How long to wait for a recruiter to find something?

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Comments (8)

Nordim in New York, New York

19 months ago

Hi,

So in my line of work it is common, in fact accepted practice, to find most jobs through recruitment agencies. I was recently laid off and am looking for new opportunities now. I have read everywhere how it is best to work with only a few, like 3 or so, recruiters at a time and not blast your resume to a dozen agencies. Once I talk to someone and set up a communication channel, the recruiter usually asks for some time to find a good fit for me. My question is how much time should I be giving him/her to find something for me before I mentally strike him off the list and move onto another guy? Also should I actually tell them to stop looking for me and then go to someone else?

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Joe Gagill in Ellenville, New York

19 months ago

Don't actually tell them to stop looking for you. Use these people. These people are not your friends, always remember that. They can't be trusted.

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Parafreegal in Chicago, Illinois

19 months ago

The answer is zero seconds.

Never wait for them. Never trust them. Never anything them. Never. Never, ever.

Hope that helps.

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Unemployed Paralegal in Denver, Colorado

19 months ago

You DO NOT wait. You act as your own "recruiter." You spend your time researching employers and directly contacting those in which you're interested via letters of interest and resumes. You apply directly to employers who have openings. You work your contacts if you are a believer in networking. You DO NOT rely on recruiters. Recruiters are NOT to be relied upon as providers of employment.

It is realized people employed in some fields, such as engineering, depend on recruiters to find them work. That does NOT mean you do not conduct your own job search.

Best of luck.

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jenab in Austin, Texas

19 months ago

Don't wait, but DO be cautious about submitting your resume for specific reqs; it's very common for several agencies to have the same listing. If your resume gets submitted by two more agencies simultaneously, you just got yourself blackballed on top of losing out on the job.

Don't ever ask them to stop looking for you. But don't ever rely on a recruiter or anyone else to find you a job. Recruiters are just the gateway to some jobs. But it's not their job to find you a job, it's their job to fill reqs. You should still be looking on your own time.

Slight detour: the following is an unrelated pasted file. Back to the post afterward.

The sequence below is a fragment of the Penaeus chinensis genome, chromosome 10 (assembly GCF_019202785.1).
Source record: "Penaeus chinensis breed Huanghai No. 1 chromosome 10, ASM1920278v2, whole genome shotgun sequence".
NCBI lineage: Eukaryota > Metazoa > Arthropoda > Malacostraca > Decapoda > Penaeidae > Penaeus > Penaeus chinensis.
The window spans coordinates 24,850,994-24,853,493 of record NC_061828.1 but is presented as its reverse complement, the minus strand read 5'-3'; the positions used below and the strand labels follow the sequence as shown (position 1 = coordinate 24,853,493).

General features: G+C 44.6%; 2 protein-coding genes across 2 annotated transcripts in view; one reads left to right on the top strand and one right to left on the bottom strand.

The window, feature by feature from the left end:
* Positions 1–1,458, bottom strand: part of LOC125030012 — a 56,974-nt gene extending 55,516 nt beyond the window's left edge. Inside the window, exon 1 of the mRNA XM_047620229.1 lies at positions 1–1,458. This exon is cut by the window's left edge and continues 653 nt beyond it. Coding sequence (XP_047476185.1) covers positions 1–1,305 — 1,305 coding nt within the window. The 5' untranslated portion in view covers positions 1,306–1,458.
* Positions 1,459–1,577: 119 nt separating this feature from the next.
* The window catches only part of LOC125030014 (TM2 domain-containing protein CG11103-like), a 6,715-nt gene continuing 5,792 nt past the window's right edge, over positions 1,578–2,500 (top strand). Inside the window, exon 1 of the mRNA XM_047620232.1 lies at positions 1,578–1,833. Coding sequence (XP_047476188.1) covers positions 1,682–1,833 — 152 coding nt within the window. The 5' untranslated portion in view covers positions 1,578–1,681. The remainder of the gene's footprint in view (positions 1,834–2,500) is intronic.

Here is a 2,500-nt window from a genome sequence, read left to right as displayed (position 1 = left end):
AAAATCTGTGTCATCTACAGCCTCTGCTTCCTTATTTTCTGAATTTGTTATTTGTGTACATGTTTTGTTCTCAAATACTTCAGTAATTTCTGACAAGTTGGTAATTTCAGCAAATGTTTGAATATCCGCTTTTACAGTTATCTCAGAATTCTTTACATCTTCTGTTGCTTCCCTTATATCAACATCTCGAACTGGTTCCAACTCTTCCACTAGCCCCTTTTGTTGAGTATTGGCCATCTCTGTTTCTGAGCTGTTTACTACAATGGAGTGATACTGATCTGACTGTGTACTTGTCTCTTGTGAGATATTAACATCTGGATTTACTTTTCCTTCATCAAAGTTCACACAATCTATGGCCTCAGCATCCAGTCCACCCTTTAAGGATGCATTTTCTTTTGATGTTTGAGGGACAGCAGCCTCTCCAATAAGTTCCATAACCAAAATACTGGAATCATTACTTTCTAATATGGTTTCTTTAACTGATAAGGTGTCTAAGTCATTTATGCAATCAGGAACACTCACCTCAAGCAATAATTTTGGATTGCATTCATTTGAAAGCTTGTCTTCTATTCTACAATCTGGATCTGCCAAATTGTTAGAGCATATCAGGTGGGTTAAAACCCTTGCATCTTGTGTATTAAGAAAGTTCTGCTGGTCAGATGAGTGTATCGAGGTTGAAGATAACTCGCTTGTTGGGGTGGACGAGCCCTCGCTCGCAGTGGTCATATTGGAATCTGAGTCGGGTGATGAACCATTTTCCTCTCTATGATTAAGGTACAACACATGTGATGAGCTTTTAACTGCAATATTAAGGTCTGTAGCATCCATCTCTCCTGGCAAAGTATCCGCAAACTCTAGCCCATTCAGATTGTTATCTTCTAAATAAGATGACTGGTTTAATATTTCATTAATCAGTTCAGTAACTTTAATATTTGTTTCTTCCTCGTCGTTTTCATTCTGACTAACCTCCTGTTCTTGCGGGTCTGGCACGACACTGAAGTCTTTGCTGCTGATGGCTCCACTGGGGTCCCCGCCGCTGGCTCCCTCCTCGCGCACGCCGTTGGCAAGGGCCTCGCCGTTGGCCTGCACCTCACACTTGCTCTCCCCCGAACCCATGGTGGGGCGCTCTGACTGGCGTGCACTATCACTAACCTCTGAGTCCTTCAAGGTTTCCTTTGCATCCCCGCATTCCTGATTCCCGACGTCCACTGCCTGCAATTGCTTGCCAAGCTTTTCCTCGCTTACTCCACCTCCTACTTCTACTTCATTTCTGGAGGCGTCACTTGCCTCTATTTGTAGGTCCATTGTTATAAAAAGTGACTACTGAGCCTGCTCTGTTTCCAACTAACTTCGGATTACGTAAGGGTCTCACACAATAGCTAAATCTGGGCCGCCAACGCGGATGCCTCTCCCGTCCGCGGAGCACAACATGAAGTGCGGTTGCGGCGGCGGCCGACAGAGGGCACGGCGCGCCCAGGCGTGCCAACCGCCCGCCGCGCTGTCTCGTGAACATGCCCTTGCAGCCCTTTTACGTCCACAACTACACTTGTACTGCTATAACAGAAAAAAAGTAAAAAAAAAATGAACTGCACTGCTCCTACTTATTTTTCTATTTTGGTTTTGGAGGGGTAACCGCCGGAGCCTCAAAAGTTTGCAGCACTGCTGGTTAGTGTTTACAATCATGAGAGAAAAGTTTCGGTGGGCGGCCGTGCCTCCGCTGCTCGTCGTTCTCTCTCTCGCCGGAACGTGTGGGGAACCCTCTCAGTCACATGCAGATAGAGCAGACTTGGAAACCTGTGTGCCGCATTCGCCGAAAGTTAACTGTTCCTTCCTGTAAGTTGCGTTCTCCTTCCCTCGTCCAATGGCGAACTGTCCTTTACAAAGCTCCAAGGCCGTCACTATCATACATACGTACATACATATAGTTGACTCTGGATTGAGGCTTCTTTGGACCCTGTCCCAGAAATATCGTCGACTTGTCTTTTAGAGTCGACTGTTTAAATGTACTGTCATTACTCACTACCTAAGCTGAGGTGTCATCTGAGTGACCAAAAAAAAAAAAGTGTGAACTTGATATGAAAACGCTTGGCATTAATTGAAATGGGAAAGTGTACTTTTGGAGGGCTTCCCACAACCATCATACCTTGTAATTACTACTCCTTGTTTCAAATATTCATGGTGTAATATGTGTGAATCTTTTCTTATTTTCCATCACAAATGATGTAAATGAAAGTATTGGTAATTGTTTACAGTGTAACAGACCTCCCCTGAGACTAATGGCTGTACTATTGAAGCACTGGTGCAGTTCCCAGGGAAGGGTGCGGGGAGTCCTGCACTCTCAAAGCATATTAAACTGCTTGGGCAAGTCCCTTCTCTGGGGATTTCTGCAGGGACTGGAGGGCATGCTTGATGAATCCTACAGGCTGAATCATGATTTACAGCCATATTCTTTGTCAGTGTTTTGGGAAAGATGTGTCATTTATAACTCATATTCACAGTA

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Bluetea in Texas

19 months ago

jenab in Austin, Texas said: Don't wait, but DO be cautious about submitting your resume for specific reqs; it's very common for several agencies to have the same listing. If your resume gets submitted by two more agencies simultaneously, you just got yourself blackballed on top of losing out on the job.

Don't ever ask them to stop looking for you. But don't ever rely on a recruiter or anyone else to find you a job. Recruiters are just the gateway to some jobs. But it's not their job to find you a job, it's their job to fill reqs. You should still be looking on your own time.

Many companies will outsource the same position to several recruiters and let them beat the bushes. My last employer did that.

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Jeff in Suitland, Maryland

19 months ago

Recruiters work for the employer. They don't work for you. They are basically an extension of the employer's HR dept. Their job is to find people whom the employer might be interested in. Their job is not to market you. It doesn't matter to them whether you get hired or someone else they presented to the employer gets hired.

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Nordim in New York, New York

19 months ago

jenab in Austin, Texas said: Don't wait, but DO be cautious about submitting your resume for specific reqs; it's very common for several agencies to have the same listing. If your resume gets submitted by two more agencies simultaneously, you just got yourself blackballed on top of losing out on the job.

Thanks to everybody for their replies. I am definitely reaching out to my network and conducting my own search as well. And I definitely have no misconceptions about whose side the recruiters are on :-)

The above statement by Jenab is really my main concern while working with recruiters though. How do you avoid a crossing of wires? Not sure if there is a strategy to avoid that.
Lets say I saw a similar sounding req, call it X, from two agencies A and B, and I approach A for that specifically. A couple days later I can approach B for any other non specific req. but what if he forwards it for X directly and I lose out on X as well as lose priority from A and B. That really is the scenario I am trying to avoid.

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